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People's Daily Online

Europe High on Alert to Possible Terrorist Risks

People's Daily Online

(Xinhua) 09:26, November 22, 2015

Just one week after the deadly terrorist attacks in Paris, the Brussels region, which houses the headquarters of the European Union (EU), raised Saturday the terror threat level to 'maximum.'


The raising of terror threat level in the Brussels region was because authorities received information on the risk of an attack 'similar to Paris,' Belgian Prime Minister Charles Michel told a press conference.

He said the potential targets were 'shopping centers, public transport and big events.'

Michel told reporters that the Brussels subway network would remain closed until at least Sunday afternoon, when a new evaluation of the threat would be made.

According to Belgian government, enhanced controls were set up at the French border, as well as in railway stations and airports. And local police in Belgium were immediately instructed to increase vigilance and to strengthen surveillance for public events.

Moreover, Belgian authorities had issued a recommendation not to travel to Paris.

According to Michel, military presence has also been bolstered.

And 400 million euros (426 million U.S. dollars) were being made available for the fight against terrorism in Belgium. An amendment to the budget for 2016 will be submitted in the coming week.

Belgian Foreign Minister Didier Reynders told Xinhua in an interview that Belgium was taking all possible measures to minimize the risks of being a target of terrorist attacks.

'Following recent terrorist attacks in Paris, the Belgian restricted cabinet has agreed to put in place additional important actions to tackle the terrorist threat, while respecting citizens' fundamental rights,' said Reynders.

Nine people were arrested in a series of police raids in Brussels on Thursday in connection with last week's Paris terror attacks.

On Thursday, the French National Assembly gave the government the green light to prolong the state of emergency in the country to three months to face the terror threats. The Senate voted Friday evening in favor of the bill.


A suspected terrorist accused of planning terror attacks in Sweden has been arrested and is being questioned by Swedish security forces, local media reported Friday.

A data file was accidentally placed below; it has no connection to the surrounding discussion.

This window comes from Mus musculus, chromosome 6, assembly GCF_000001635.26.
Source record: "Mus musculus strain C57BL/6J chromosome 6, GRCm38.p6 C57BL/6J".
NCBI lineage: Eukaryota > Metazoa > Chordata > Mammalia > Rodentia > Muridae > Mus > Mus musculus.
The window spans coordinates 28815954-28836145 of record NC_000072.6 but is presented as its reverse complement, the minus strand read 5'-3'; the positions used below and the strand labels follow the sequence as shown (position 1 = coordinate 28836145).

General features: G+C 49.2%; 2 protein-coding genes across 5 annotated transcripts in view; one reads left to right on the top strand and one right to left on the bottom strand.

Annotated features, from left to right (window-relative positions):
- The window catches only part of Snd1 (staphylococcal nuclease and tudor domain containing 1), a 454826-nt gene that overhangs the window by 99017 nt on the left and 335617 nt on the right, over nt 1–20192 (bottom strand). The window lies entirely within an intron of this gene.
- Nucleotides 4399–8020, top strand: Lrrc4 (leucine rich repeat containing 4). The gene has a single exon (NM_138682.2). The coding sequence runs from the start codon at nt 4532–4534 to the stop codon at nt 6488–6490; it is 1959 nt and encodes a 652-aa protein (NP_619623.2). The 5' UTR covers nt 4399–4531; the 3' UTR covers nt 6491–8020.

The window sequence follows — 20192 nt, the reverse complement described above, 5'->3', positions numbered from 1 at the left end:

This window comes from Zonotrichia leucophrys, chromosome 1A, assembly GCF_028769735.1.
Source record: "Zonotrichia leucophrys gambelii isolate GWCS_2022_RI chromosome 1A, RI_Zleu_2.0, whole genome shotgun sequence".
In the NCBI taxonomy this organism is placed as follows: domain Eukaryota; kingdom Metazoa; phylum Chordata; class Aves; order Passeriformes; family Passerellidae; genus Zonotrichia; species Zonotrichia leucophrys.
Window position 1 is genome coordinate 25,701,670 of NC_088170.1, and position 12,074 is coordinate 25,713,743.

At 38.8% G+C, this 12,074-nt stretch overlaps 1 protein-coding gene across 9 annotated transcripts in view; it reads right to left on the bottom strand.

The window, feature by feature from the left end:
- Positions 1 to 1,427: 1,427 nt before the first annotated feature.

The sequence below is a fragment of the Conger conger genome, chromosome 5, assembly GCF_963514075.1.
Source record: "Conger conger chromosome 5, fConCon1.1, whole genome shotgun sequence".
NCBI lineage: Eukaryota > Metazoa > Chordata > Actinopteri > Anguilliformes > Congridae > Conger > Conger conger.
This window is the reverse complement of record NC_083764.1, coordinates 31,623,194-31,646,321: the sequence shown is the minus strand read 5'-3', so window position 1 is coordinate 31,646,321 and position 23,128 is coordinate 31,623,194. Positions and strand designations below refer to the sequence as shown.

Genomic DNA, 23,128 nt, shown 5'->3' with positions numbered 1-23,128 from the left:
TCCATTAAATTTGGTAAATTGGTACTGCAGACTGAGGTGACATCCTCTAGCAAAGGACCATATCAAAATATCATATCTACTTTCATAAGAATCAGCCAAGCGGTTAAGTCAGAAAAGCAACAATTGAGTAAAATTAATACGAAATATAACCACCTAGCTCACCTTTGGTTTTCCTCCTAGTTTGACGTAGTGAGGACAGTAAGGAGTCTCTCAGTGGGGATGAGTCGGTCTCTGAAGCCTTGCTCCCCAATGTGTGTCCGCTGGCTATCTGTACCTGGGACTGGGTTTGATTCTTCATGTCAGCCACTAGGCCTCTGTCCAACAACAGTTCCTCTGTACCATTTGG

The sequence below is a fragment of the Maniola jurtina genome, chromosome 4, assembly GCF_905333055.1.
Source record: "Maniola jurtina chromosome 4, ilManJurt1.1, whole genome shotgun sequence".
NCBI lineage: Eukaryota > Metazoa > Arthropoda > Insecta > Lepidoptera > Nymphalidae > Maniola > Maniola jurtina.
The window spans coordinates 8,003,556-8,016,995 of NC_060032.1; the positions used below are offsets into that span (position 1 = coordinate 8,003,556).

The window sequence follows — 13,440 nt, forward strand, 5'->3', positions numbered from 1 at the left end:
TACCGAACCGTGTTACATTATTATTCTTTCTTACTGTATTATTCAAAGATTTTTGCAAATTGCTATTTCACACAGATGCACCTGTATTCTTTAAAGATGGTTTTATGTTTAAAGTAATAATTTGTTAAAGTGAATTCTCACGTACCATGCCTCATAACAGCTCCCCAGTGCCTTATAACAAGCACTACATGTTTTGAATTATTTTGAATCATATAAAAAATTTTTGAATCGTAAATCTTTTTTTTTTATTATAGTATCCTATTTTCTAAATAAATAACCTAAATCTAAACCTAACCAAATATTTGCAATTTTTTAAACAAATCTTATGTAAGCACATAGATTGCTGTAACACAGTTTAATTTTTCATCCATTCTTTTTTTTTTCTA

The man's arrest came shortly after Sweden raised the country's terror threat level to a record high in the wake of Paris attacks. Sweden's terror threat is now at the fourth level, the second-highest on a one to five scale.

The 25-year-old Iraqi man, Mutar Muthanna Majid, was apprehended by police at an asylum center in Boliden of southern Sweden, the news website cited a press statement by Sweden's security service Sapo as saying.

Majid is believed to be a member of militant Islamist organization IS, and has been sought in a joint effort by security and police authorities in Sweden, Denmark and Norway since Thursday.

In Germany, a football match between Germany and the Netherlands to be held in the German city of Hanover on Tuesday evening was canceled due to threat of attacks.

According to information obtained by German media from German security sources, there was relevant indication to an attack that had been planned by potential Islamist attackers.

Germany had taken the necessary measures to ensure public safety, which included increasing control of the train and air traffic to and from France by the German Police, said German Interior Minister Thomas de Maiziere last Saturday.

'Even Germany has been in the crosshairs of international terrorism,' he said, adding that the situation is serious.


European Union (EU) home affairs ministers on Friday called for the adoption of a data exchange system on EU air passengers at an extraordinary meeting.

The ministers reiterated the urgency and priority to finalize an EU passenger name record (PNR), which would gather information on air travel to and from Europe. The directive would be established before the end of 2015 and should include internal flights in its scope and provide for a sufficiently long period to collect PNR data, ministers said.

EU ministers also pushed for measures to detect firearms smuggling and strengthen the control of Europe's external borders.

EU member states have also agreed to immediately implement external border checks and upgrade the Schengen border control systems by March 2016.

Giles Merritt, Secretary General of Brussels-based think tank of Friends of Europe, said in an article that the EU counter-terrorism effort 'has been under-funded and lacks genuine powers,' and it has also 'found itself buffeted by political winds from different directions.'

'What is needed now is for the EU policymakers to highlight a far more coherent approach to combating terrorist attacks,' he said, upholding that the EU 'has a range of instruments at its disposal, but these need to be sharpened and publicized as deterrents.'

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